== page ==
If you’ve done marketing planning, you know that budgets are typically done around a percentage increase that you can justify based on your current spend. As a good steward of my company’s finances, I like to cut cost wherever possible. On the flip side, I don’t like to be punished for good behavior. The current budgeting cycle does not account for how the company is expecting to grow. Most marketing plans and budgets are a “rinse and repeat” of last year’s plan with minor tweaks.
At DreamForce (you can read my full recap here), I experienced the best session I have ever had the pleasure of attending in my career, “5 Key Traits to High Performing Marketing Organizations” by Author, Keynote Speaker, and Marketing Insights at Salesforce, Mathew Sweezey. The session covered a lot of valuable information for marketing leaders–get the slides here. In the session, Mathew introduced a new and creative way to secure approval for an increased marketing budget by basing it on projected revenue, not current spend.
Where to Start
Before you move into planning, ask your CEO or Sales VP how the company is expecting to grow in the next year. From there, you can gauge how much money you need in order to scale your organization, programs, and technology to achieve that goal.
At ReachForce, we are a startup and fast growth is just the name of the game. So I am looking at requesting upwards of 30% of projected revenue for marketing (gulp).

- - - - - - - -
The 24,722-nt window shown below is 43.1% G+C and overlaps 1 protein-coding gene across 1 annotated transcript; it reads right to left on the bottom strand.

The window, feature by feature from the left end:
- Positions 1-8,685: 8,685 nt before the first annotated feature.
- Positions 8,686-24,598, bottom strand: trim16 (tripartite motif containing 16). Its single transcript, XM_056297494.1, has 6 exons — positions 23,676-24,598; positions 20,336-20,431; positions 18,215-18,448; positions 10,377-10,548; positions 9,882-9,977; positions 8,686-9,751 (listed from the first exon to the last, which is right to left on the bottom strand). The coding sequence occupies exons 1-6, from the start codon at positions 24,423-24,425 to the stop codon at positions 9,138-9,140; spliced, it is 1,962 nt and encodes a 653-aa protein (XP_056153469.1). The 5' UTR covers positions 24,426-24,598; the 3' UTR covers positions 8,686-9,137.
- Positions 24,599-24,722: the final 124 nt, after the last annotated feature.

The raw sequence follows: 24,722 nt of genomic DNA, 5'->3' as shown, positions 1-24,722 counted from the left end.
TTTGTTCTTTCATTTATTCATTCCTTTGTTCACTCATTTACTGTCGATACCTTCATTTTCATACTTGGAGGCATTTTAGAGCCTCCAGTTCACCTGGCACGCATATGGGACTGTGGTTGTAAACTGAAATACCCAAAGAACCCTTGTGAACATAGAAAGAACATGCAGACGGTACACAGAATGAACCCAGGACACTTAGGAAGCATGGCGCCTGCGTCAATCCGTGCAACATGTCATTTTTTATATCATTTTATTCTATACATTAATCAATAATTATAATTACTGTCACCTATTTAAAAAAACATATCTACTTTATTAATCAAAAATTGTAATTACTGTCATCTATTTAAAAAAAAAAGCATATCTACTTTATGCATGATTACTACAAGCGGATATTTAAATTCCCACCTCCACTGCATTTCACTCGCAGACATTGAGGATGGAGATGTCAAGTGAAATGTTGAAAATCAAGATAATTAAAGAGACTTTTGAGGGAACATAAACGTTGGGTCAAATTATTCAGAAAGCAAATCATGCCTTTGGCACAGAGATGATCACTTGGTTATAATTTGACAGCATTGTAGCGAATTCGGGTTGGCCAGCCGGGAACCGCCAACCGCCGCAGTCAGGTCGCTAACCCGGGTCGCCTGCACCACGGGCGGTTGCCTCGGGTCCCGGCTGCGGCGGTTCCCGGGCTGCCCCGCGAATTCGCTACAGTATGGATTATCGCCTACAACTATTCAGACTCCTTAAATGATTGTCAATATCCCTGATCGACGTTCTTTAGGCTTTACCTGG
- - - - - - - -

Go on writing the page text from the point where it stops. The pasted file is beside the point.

But this shift in the budgeting process will likely have finance asking what world do I think I live in where I can get a 30% increase in my budget. So rather than negotiating with the enemy (J/K I love our finance team. Hi Angel, Terri, and Ana!), I should go with the old adage, “The proof is in the pudding”, and introduce the concept of a stretch budget.
Yes, mind blown.
Here is what that would look like:
What will this look like for ReachForce? I am a big fan of agile and the concept of the stretch budget fits really well within that concept. This year we will be experimenting with different content and events that will shake up the “but we always do x” mentality that many organizations have adopted. I will take this quarter-by-quarter and shift my spend and allotment as we demonstrate those tactics.
Do yourself a favor and go follow Yes-that-is-his-real-name, Mathew Sweezey on #allthethings. Sweezey has great, well-researched content that is not only informative but extremely engaging. His headline on LinkedIn says it all, “Marketing is such a dirty word these days. I’m just trying to clean it up and give it a second chance.” So give him a follow to help clean things up.